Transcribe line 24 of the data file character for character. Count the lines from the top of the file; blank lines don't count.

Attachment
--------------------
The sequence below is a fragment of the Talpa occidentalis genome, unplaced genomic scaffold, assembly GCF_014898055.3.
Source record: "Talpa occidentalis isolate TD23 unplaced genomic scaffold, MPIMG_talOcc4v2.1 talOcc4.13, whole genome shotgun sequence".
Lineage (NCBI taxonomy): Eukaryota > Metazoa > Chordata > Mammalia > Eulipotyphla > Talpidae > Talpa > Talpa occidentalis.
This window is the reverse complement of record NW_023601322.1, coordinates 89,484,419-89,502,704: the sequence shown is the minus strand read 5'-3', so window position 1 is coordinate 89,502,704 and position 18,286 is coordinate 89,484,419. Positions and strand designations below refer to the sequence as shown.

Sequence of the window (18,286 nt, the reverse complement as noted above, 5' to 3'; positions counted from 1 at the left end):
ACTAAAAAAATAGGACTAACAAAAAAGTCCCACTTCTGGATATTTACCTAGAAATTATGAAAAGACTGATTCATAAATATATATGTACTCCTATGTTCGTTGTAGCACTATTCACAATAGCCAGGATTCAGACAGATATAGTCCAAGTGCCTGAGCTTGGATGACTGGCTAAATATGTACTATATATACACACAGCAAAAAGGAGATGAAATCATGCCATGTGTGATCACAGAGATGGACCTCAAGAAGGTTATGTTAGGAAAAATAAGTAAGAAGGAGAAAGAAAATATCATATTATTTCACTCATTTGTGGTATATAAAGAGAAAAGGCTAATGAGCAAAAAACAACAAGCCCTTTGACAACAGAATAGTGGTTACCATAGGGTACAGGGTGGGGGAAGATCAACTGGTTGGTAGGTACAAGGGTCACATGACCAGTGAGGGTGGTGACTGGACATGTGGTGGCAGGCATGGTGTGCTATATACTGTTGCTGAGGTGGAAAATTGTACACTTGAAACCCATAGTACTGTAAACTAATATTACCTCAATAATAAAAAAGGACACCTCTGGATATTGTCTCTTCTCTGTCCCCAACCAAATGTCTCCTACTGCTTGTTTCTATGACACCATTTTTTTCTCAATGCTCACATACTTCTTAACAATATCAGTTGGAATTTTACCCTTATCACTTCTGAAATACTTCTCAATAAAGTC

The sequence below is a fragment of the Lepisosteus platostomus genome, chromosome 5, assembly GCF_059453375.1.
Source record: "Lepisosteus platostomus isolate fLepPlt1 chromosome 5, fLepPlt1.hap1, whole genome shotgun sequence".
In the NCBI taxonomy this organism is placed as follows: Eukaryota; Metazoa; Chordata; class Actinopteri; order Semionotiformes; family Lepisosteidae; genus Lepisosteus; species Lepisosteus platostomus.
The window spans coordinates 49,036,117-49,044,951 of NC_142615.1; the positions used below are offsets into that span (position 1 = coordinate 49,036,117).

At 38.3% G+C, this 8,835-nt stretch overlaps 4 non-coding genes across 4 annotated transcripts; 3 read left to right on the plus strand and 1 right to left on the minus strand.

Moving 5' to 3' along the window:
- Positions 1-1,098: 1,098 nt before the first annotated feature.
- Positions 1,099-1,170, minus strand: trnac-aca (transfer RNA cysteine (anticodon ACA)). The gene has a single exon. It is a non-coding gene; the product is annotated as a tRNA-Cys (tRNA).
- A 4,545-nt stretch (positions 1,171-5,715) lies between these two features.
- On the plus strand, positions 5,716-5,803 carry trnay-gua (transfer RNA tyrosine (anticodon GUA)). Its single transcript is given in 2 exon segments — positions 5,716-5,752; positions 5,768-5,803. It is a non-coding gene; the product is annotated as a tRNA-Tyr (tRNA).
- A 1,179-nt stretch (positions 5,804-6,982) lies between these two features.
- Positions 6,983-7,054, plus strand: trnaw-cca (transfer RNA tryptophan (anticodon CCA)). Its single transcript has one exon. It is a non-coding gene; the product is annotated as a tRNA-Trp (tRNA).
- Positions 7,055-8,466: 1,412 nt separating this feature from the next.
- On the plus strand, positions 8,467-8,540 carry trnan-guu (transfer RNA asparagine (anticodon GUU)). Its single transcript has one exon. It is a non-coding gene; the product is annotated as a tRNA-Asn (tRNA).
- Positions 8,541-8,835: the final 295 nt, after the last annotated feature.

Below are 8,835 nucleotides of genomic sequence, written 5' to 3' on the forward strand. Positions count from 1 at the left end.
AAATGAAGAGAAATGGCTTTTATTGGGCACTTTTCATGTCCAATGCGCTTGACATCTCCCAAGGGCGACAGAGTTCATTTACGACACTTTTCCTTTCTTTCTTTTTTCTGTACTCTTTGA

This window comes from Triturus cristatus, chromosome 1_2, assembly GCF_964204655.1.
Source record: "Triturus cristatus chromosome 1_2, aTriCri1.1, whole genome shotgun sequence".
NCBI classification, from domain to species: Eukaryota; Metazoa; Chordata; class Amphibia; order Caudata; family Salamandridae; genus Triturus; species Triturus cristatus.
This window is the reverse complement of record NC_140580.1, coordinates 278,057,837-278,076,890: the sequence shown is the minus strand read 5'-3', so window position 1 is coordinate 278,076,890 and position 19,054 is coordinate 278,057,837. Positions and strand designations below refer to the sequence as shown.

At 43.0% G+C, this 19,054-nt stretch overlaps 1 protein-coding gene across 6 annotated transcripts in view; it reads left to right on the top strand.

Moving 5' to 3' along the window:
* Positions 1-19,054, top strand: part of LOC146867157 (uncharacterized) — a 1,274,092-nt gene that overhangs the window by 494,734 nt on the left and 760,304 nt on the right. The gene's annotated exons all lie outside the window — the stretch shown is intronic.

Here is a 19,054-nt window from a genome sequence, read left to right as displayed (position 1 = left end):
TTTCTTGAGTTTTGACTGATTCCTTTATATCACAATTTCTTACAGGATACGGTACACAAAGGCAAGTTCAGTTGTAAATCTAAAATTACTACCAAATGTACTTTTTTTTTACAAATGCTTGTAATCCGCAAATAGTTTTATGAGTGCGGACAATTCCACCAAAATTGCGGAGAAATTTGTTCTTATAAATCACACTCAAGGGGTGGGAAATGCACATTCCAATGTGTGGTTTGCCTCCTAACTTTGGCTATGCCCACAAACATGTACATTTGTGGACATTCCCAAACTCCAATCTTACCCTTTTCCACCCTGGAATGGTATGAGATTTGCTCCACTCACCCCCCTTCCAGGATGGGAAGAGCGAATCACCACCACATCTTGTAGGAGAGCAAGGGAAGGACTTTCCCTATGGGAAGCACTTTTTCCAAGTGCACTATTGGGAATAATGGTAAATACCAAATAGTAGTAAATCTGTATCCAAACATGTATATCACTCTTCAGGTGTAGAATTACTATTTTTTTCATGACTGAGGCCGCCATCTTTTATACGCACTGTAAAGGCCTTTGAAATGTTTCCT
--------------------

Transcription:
This window comes from Triturus cristatus, chromosome 1_2, assembly GCF_964204655.1.